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Urogynecology: Surgical Treatment Options for Vaginal Prolapse

In Brief

  • If you or someone you love is suffering from vaginal prolapse, and lifestyle changes and conservative treatment measures have failed to provide relief from its symptoms, then surgical treatment may be the answer.
  • Pelvic floor disorders, including vaginal prolapse and urinary incontinence, affect close to 50 percent of women at some point in their lifetime, and one in eight women undergo surgical treatment for the disorder.
  • To treat vaginal prolapse, surgery can be done vaginally and abdominally with minimally invasive techniques.
  • Women can choose to either have a hysterectomy or a uterine suspension. 

If you or someone you love is suffering from vaginal prolapse, and lifestyle changes and conservative treatment measures have failed to provide relief from its symptoms, then surgical treatment may be the answer.

“When patients come into my office because of issues such as urinary retention (difficulty or being unable to urinate) or recurrent urinary tract infections due to vaginal prolapse, I may strongly recommend surgical treatment,” says Laurie Kane, M.D., Crozer-Keystone urogynecologist. “If they are not finding any symptom relief from physical therapy, or other conservative measures, surgery may also be necessary.”

Vaginal prolapse is a condition in which pelvic organs drop to or through the vaginal opening. Pelvic floor disorders, including vaginal prolapse and urinary incontinence, affect close to 50 percent of women at some point in their lifetime, and one in eight women undergo surgical treatment for the disorder. These problems may occur from changes associated with childbirth, aging or medical illness.

“To treat vaginal prolapse, surgery can be done vaginally and abdominally with minimally invasive techniques,” says Jose Maceda, M.D., chief of the Division of Urogynecology at Crozer-Chester Medical Center. “Women can choose to either have a hysterectomy or a uterine suspension.”

A hysterectomy can be done vaginally or abdominally. The procedure consists of removing the uterus, which means that pregnancy would no longer be a possibility.

Uterine suspension is a procedure that involves putting the uterus back into its normal position. This can be done by reattaching the pelvic ligaments to the lower part of the uterus to hold it in place. Uterine suspension and hysterectomies can be done with minimally invasive and laparoscopic procedures that can decrease post-operative pain and can make for a faster recovery. The procedures can also be done using the da Vinci® Surgical System.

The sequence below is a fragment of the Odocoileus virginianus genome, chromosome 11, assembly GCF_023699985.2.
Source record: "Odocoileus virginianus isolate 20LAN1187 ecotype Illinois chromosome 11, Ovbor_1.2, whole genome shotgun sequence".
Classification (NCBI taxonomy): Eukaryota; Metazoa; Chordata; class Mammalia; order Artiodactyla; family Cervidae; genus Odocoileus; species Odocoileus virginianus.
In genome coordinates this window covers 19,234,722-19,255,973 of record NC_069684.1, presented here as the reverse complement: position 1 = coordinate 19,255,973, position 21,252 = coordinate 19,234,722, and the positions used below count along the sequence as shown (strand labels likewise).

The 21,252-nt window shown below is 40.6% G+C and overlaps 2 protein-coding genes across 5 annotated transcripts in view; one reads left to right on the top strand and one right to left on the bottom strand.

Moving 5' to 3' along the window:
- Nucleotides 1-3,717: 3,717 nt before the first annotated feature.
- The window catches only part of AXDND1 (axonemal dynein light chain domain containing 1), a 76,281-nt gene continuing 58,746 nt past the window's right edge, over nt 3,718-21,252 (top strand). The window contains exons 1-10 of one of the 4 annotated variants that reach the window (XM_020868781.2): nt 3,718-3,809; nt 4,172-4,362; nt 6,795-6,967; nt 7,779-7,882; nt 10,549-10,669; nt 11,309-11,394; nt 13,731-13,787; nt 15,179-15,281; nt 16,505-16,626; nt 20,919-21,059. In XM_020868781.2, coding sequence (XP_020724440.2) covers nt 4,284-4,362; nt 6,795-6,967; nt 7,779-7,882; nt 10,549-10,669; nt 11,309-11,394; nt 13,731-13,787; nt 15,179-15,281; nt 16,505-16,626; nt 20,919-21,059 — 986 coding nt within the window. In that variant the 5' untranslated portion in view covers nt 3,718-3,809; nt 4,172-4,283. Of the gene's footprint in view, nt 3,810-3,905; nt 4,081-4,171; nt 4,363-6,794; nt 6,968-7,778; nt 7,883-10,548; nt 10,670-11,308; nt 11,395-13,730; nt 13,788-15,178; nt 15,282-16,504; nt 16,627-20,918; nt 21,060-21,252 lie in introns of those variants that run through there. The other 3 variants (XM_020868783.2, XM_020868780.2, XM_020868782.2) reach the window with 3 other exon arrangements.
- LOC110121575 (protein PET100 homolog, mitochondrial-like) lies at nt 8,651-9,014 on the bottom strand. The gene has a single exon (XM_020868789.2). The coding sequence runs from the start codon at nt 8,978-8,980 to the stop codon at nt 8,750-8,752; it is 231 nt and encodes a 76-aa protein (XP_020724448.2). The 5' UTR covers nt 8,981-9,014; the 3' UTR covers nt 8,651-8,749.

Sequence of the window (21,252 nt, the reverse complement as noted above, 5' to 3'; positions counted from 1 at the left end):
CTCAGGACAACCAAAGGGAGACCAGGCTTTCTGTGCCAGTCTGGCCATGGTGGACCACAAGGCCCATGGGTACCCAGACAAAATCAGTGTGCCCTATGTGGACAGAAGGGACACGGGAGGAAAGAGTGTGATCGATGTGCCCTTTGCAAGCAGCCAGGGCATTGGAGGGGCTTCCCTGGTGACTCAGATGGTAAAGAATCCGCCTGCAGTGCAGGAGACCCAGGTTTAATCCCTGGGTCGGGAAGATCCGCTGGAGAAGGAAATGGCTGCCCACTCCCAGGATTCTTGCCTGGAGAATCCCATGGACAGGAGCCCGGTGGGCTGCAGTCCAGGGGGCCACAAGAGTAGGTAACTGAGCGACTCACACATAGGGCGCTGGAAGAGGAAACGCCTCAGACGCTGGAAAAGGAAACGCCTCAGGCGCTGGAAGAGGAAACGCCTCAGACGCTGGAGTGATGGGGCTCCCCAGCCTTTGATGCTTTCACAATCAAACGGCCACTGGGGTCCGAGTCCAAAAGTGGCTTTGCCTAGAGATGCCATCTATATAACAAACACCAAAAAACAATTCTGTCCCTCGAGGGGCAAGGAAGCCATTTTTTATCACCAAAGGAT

“Using the da Vinci® surgical technique is a great option for those suffering from vaginal prolapse,” Maceda adds. “da Vinci® is a robotically assisted laparoscopic surgery that can speed up and simplify the technically difficult aspects of vaginal prolapse surgery. It also allows patients to return to their normal activities sooner because the incision is quite smaller than a traditional surgical incision.”

A recent Mayo Clinic study of 30 women who had robot-assisted laparoscopic repair concluded that this method has the following advantages over traditional open surgical repair: 

  • Significantly less pain
  • Minimal blood loss and need for transfusion
  • Fewer complications
  • Shorter hospital stay
  • Quicker recovery and return to normal activities
  • Smaller incisions for minimal scarring
  • Better outcomes and patient satisfaction, in many cases

Da Vinci® and other minimally invasive surgical procedures may not be right for every patient. Together with their physician, patients can determine what the right treatment option will be.

For more information about Delaware Valley Urogynecology, or to request an appointment with Maceda or Kane, call (610) 338-1810 or visit http://ckpelvicfloormedicine.crozer.org. The practice is accepting new patients and can offer prompt appointments at their locations in Drexel Hill, Springfield, Upland and Glen Mills.

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